The texting-while-driving ban goes into effect in New York State today, and those caught in the act will be slapped with a fine of up to $150.
While the new law is designed to make the roads safer for teens, they're the ones who will have the toughest time stopping the dangerous behavior: Teens are the group most likely to text from behind the wheel.
Nearly 100 teens from New York City and Long Island died in the past five years in accidents caused by texting drivers, a recent study by Sen. Charles Schumer shows.
And while one in five drivers admits to sometimes texting while driving, a 2008 national insurance study found, a whopping half of American adolescents text while driving, according to researchers at the National Center for Children in Poverty.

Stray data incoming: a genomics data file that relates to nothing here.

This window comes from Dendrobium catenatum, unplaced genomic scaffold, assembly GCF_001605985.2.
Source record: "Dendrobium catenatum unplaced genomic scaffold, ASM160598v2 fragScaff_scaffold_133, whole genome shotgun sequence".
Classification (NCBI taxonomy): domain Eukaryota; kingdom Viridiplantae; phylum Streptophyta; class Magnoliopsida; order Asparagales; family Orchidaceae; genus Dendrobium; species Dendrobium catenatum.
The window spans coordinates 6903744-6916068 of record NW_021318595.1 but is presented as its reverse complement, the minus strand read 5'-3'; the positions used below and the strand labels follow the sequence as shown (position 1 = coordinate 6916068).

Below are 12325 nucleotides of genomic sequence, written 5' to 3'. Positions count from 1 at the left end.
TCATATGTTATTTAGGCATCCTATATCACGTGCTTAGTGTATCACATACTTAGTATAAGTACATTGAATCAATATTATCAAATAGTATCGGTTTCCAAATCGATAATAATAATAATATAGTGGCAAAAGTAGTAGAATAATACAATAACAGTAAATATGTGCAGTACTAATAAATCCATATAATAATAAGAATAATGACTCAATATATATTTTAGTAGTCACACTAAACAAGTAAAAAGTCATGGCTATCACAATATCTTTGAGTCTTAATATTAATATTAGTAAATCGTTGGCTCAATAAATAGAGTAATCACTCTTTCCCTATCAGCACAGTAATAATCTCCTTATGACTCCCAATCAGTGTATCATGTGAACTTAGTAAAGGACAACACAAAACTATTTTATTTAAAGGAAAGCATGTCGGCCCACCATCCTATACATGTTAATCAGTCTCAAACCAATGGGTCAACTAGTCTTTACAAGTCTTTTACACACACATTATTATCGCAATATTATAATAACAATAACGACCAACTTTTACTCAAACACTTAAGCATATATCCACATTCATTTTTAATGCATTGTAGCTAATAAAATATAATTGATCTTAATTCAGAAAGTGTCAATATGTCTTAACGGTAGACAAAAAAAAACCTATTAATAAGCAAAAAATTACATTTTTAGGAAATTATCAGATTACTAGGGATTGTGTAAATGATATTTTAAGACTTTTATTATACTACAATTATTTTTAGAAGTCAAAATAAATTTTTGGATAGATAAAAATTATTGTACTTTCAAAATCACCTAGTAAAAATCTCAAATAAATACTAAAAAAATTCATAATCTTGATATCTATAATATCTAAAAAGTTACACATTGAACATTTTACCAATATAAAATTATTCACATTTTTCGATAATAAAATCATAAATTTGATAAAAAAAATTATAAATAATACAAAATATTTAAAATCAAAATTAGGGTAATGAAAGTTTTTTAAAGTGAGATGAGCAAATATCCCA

Using hand-held phones while driving was banned in New York back in 2001, but that hasn't stopped many people from chatting away while behind the wheel. A recent NYPD crackdown resulted in more than 7,500 tickets being issued in 24 hours. At a $130 per ticket, that means the city scored nearly a million bucks from the busts.
You were recently in a car accident while texting?
Yes. This happened Sept. 12. It was my first car. My parents bought it for me. I have an Audi TT, which is pretty nice for a first car. I was in a local parking area where a supermarket is and a bunch of other stores on a Saturday. And I was sending off one text before I was going to get out of my parking spot. As I was hitting "send," I started to move forward. I was making sure it sent when a car backed into me and hit me. The whole front of my car got totaled.